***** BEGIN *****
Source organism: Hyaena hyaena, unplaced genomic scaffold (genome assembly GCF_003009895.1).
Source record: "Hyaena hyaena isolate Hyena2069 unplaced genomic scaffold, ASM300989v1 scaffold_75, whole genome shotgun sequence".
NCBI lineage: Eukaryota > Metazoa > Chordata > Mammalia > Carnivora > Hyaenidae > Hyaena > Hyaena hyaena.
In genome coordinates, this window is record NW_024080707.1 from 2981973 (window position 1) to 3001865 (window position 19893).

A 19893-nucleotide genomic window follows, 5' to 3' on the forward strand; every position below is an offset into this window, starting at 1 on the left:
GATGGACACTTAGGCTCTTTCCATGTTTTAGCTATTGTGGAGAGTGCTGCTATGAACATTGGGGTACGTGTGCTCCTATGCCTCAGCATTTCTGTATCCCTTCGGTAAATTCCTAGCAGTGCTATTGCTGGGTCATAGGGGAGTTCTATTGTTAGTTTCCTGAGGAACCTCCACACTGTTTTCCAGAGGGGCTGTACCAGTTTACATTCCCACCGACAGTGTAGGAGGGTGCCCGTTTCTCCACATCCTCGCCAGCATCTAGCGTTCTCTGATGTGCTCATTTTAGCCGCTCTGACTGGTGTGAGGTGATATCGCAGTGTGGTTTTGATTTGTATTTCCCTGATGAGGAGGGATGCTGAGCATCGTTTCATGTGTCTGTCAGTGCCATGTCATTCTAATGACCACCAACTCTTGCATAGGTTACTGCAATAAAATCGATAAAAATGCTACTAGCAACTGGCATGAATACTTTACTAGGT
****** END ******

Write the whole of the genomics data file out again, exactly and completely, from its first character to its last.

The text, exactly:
Source organism: Hyaena hyaena, unplaced genomic scaffold (genome assembly GCF_003009895.1).
Source record: "Hyaena hyaena isolate Hyena2069 unplaced genomic scaffold, ASM300989v1 scaffold_75, whole genome shotgun sequence".
NCBI lineage: Eukaryota > Metazoa > Chordata > Mammalia > Carnivora > Hyaenidae > Hyaena > Hyaena hyaena.
In genome coordinates, this window is record NW_024080707.1 from 2981973 (window position 1) to 3001865 (window position 19893).

A 19893-nucleotide genomic window follows, 5' to 3' on the forward strand; every position below is an offset into this window, starting at 1 on the left:
GATGGACACTTAGGCTCTTTCCATGTTTTAGCTATTGTGGAGAGTGCTGCTATGAACATTGGGGTACGTGTGCTCCTATGCCTCAGCATTTCTGTATCCCTTCGGTAAATTCCTAGCAGTGCTATTGCTGGGTCATAGGGGAGTTCTATTGTTAGTTTCCTGAGGAACCTCCACACTGTTTTCCAGAGGGGCTGTACCAGTTTACATTCCCACCGACAGTGTAGGAGGGTGCCCGTTTCTCCACATCCTCGCCAGCATCTAGCGTTCTCTGATGTGCTCATTTTAGCCGCTCTGACTGGTGTGAGGTGATATCGCAGTGTGGTTTTGATTTGTATTTCCCTGATGAGGAGGGATGCTGAGCATCGTTTCATGTGTCTGTCAGTGCCATGTCATTCTAATGACCACCAACTCTTGCATAGGTTACTGCAATAAAATCGATAAAAATGCTACTAGCAACTGGCATGAATACTTTACTAGGT